Friday, January 13, 2017

Favorite Scene Friday! The Princess Bride: Get used to disappointment

It's the start of a new year, which here at To The Escape Hatch means only one thing, an Escape-athon! That means we're spending the next few weeks looking at escapist movies, from the realms of fantasy and sci-fi, and I'm kicking things off with one of my favourite fantasy films, The Princess Bride. Regular readers should be very familiar with this film, given that it's received two FSF celebrations before, looking at the climactic fight between Inigo and Rugen and text the wedding scene, included in a compilation post, but today it's all about one of the most famous scenes of the film, the battle at the top of the Cliffs of Insanity.
Artwork by toonbaboon on DeviantArt

Now granted this isn't a terribly fantastical scene - it's inspired by and wouldn't be out of place in something like The Adventures of Robin Hood - but the film is a fantasy, so as far as I'm concerned it counts, and I couldn't think of something from Harry Potter or Lord of the Rings that I was really in a mood to discuss. Plus, do I really need that much of an excuse to talk about the boundless joy that is watching any moment of The Princess Bride? For me it's easily amongst the most flat-out endlessly entertaining films ever made, and the reasons why are all over this scene:

The Dread Pirate Roberts, who is really a farm boy named Westley (Cary Elwes), is on the trail of Buttercup (Robin Wright), his childhood love and the intended wife of Prince Humperdinck (Chris Sarandon). Buttercup has been kidnapped by a trio of apparent criminals (Wallace Shawn, Andre the Giant and Mandy Patinkin), and Westley must defeat each of them to save his love, and the first of these three he encounters is Patinkin's master swordsman Inigo Montoya, who is himself upon a quest of vengeance against a fabled six-fingered man who murdered Inigo's father. The two fight and Westley eventually bests Inigo and continues on his way, but not before one of the most entertaining sword fights ever committed to celluloid.

In fact, the fun of the scene starts long before the blades are even drawn. Westley must first reach Inigo at the top of the cliffs and Inigo, who is impatient for his chance to further practise his skills in preparation for eventually encountering the six-fingered man, is willing to help Westley up with the use of a rope, but Westley is understandably cautious of this assistance from a man whose primary intention within the scene is to kill him. I adore the comedic nature of the very premise of the scene, how these two men so intent on battling one another to the death can still respect and admire the skill of the other at combat, and the blase attitude they seem to have to the whole affair, even mid-fight. There's so much emphasis on sportsmanship and fair play to make it almost ludicrous.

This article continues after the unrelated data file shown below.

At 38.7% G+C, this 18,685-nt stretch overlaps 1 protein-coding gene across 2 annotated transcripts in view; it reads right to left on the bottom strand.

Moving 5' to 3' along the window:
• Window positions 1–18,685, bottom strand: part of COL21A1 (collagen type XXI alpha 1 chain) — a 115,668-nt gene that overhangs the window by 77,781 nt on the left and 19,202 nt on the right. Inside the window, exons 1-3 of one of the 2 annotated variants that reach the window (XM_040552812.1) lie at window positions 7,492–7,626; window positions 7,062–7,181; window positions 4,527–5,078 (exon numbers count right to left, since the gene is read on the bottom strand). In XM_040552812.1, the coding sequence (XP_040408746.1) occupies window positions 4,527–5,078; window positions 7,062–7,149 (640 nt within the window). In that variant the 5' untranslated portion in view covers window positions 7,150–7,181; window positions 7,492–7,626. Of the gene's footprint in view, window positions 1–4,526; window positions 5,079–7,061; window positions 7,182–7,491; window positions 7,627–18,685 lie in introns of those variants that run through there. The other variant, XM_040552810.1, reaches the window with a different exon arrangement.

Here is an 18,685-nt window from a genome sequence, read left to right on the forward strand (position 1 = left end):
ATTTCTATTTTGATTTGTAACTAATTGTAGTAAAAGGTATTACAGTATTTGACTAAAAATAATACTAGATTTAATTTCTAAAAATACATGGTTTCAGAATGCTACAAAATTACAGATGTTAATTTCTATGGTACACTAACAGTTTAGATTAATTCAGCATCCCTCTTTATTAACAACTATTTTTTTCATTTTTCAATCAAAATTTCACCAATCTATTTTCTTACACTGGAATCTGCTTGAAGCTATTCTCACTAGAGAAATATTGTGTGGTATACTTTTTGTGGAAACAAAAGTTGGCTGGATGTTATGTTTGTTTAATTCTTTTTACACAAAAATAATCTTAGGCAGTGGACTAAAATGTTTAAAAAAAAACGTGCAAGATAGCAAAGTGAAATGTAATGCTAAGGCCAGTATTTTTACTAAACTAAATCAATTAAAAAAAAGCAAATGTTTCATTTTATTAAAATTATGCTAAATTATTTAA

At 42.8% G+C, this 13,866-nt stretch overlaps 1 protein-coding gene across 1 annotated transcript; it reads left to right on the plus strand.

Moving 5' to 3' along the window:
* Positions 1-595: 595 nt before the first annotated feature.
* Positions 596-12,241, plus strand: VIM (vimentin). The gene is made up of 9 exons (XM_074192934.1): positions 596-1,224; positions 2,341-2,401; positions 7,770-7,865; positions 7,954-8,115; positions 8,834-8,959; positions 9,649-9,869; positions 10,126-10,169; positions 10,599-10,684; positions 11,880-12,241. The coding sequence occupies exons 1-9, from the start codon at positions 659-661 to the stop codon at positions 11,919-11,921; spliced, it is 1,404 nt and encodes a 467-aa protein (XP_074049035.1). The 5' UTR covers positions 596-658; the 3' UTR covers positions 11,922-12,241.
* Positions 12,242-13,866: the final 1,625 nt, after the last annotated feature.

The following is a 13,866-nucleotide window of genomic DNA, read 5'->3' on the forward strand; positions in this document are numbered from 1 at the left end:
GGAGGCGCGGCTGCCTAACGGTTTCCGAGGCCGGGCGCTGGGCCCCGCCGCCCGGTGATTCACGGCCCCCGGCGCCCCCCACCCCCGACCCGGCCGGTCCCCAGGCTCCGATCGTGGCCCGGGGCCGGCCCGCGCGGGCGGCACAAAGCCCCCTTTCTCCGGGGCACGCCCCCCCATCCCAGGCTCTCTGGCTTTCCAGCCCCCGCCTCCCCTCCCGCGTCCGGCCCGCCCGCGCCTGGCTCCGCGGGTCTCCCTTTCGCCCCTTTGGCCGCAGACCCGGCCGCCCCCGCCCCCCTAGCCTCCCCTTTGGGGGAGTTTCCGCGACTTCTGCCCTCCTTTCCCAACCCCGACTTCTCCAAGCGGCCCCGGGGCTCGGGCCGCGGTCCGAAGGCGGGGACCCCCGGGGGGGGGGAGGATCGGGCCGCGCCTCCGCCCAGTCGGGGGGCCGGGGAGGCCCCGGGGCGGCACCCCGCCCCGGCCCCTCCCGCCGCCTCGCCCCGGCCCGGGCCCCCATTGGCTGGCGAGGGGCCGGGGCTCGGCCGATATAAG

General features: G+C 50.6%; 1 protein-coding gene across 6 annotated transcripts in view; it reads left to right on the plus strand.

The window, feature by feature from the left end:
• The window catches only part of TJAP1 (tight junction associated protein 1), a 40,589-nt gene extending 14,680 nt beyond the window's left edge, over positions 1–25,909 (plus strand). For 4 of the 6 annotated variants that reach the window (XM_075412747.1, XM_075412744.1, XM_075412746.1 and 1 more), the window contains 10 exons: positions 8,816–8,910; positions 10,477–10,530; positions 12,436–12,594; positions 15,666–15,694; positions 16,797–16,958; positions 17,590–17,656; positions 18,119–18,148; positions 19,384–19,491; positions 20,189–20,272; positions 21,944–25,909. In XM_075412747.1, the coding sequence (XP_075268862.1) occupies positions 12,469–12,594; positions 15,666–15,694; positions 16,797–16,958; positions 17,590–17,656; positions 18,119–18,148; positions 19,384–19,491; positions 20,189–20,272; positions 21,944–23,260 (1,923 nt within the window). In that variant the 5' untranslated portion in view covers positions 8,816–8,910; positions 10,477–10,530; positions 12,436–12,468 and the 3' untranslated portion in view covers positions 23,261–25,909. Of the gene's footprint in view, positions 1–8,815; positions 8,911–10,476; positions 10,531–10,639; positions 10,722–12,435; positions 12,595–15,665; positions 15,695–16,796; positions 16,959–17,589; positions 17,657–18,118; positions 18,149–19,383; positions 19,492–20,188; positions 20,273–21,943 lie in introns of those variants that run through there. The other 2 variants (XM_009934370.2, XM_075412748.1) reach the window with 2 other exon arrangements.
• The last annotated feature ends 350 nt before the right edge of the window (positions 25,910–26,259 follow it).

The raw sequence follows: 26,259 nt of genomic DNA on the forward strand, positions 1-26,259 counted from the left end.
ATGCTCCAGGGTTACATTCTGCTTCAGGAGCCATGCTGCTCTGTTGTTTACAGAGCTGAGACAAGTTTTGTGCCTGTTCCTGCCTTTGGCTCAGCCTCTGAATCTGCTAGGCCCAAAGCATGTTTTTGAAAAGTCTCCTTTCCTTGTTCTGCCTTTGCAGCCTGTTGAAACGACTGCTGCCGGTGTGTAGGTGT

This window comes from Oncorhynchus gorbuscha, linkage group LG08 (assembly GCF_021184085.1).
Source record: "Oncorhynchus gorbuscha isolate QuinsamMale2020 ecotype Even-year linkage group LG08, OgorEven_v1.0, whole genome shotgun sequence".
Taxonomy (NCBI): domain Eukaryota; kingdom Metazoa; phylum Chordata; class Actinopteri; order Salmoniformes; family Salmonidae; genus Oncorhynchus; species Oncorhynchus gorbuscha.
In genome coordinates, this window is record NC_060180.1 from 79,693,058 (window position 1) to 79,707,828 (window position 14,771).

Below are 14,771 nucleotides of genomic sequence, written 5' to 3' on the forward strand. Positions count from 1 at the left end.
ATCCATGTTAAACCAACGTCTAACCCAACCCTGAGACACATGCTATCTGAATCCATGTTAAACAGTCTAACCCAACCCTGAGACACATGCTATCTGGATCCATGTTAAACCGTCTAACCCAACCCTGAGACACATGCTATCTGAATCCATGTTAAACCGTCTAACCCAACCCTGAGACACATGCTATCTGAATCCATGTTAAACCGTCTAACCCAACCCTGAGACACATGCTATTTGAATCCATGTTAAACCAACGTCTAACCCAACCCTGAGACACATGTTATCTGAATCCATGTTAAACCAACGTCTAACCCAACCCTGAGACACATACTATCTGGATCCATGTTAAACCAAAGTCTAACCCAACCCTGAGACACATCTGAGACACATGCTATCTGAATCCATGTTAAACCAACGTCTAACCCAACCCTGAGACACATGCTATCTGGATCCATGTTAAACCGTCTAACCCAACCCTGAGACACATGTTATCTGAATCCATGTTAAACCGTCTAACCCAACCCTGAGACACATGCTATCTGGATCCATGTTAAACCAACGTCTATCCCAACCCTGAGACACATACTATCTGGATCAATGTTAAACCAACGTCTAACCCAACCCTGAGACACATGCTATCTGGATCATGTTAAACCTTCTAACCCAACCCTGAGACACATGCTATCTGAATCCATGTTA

The scene allows for some natural exposition - in the break Westley is given to catch his breath after climbing the rope, Inigo provides his tragic back story, immediately empathising us with his character - and the dialogue within the scene is so quotable, as it is with almost the entire film. Plus, everything Inigo says is made ten times more fun by virtue of Patinkin's impossibly thick accent. Imagine Beauty and the Beast's Lumiere, but is he was Hispanic. It's wonderful.

The choreography of the combat gets more than a little goofy, especially once the gymnastics and sword-throwing come into play, but vitally it never gets boring, it's always fun to behold, and I always want it to last far longer than it does..

Do you have a favorite fantasy fight scene?


  1. This is a fantastic scene from a fantastic movie. I agree about the fun starting before the fight. I love Inigo's promise to Wesley and the latter's immediate acceptance of it. You're right about the choreography and even the music is pretty cheesy. I think Honest Trailers just called them out for that. Cary Elwes is going to be in town in March I think, specifically to talk about this movie and I think his book about the making of. Should I go?

    1. I love the film, but I wouldn't go mainly because I don't really go in for the whole "behind the scenes" talks things, but also because really, who has the time? I can't imagine anything Elwes has to say making me love the film any more than I currently do.